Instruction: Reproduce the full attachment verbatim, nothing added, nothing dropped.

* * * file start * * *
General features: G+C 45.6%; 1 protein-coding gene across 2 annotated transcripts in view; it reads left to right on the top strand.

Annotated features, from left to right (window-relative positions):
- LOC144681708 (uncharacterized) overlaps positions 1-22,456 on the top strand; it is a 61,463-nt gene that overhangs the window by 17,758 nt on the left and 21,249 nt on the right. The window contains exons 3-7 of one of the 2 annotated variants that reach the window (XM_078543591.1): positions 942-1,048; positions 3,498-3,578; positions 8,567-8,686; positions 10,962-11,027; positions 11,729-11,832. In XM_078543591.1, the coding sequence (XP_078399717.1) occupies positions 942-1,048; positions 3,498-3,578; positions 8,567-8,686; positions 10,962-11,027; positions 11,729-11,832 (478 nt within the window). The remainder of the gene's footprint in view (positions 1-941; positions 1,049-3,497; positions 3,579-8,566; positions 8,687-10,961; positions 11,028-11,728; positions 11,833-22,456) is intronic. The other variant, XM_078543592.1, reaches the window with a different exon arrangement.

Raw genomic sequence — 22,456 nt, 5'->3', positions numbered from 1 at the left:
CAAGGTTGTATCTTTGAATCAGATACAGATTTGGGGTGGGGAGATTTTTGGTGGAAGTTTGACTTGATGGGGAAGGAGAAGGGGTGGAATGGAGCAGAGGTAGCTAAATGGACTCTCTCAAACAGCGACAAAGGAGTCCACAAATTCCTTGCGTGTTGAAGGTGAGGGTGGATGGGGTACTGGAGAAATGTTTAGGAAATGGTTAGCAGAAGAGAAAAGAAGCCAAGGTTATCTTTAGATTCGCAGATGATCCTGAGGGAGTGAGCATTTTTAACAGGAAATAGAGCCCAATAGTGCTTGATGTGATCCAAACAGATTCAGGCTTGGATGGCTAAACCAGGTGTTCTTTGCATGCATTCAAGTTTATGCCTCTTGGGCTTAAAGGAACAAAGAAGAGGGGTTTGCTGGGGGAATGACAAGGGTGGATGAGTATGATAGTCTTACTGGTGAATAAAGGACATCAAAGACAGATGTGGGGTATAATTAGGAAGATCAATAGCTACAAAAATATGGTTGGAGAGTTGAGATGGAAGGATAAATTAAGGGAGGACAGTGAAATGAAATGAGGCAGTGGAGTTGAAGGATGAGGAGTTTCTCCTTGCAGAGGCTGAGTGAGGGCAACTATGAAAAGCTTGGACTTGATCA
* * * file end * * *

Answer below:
General features: G+C 45.6%; 1 protein-coding gene across 2 annotated transcripts in view; it reads left to right on the top strand.

Annotated features, from left to right (window-relative positions):
- LOC144681708 (uncharacterized) overlaps positions 1-22,456 on the top strand; it is a 61,463-nt gene that overhangs the window by 17,758 nt on the left and 21,249 nt on the right. The window contains exons 3-7 of one of the 2 annotated variants that reach the window (XM_078543591.1): positions 942-1,048; positions 3,498-3,578; positions 8,567-8,686; positions 10,962-11,027; positions 11,729-11,832. In XM_078543591.1, the coding sequence (XP_078399717.1) occupies positions 942-1,048; positions 3,498-3,578; positions 8,567-8,686; positions 10,962-11,027; positions 11,729-11,832 (478 nt within the window). The remainder of the gene's footprint in view (positions 1-941; positions 1,049-3,497; positions 3,579-8,566; positions 8,687-10,961; positions 11,028-11,728; positions 11,833-22,456) is intronic. The other variant, XM_078543592.1, reaches the window with a different exon arrangement.

Raw genomic sequence — 22,456 nt, 5'->3', positions numbered from 1 at the left:
CAAGGTTGTATCTTTGAATCAGATACAGATTTGGGGTGGGGAGATTTTTGGTGGAAGTTTGACTTGATGGGGAAGGAGAAGGGGTGGAATGGAGCAGAGGTAGCTAAATGGACTCTCTCAAACAGCGACAAAGGAGTCCACAAATTCCTTGCGTGTTGAAGGTGAGGGTGGATGGGGTACTGGAGAAATGTTTAGGAAATGGTTAGCAGAAGAGAAAAGAAGCCAAGGTTATCTTTAGATTCGCAGATGATCCTGAGGGAGTGAGCATTTTTAACAGGAAATAGAGCCCAATAGTGCTTGATGTGATCCAAACAGATTCAGGCTTGGATGGCTAAACCAGGTGTTCTTTGCATGCATTCAAGTTTATGCCTCTTGGGCTTAAAGGAACAAAGAAGAGGGGTTTGCTGGGGGAATGACAAGGGTGGATGAGTATGATAGTCTTACTGGTGAATAAAGGACATCAAAGACAGATGTGGGGTATAATTAGGAAGATCAATAGCTACAAAAATATGGTTGGAGAGTTGAGATGGAAGGATAAATTAAGGGAGGACAGTGAAATGAAATGAGGCAGTGGAGTTGAAGGATGAGGAGTTTCTCCTTGCAGAGGCTGAGTGAGGGCAACTATGAAAAGCTTGGACTTGATCA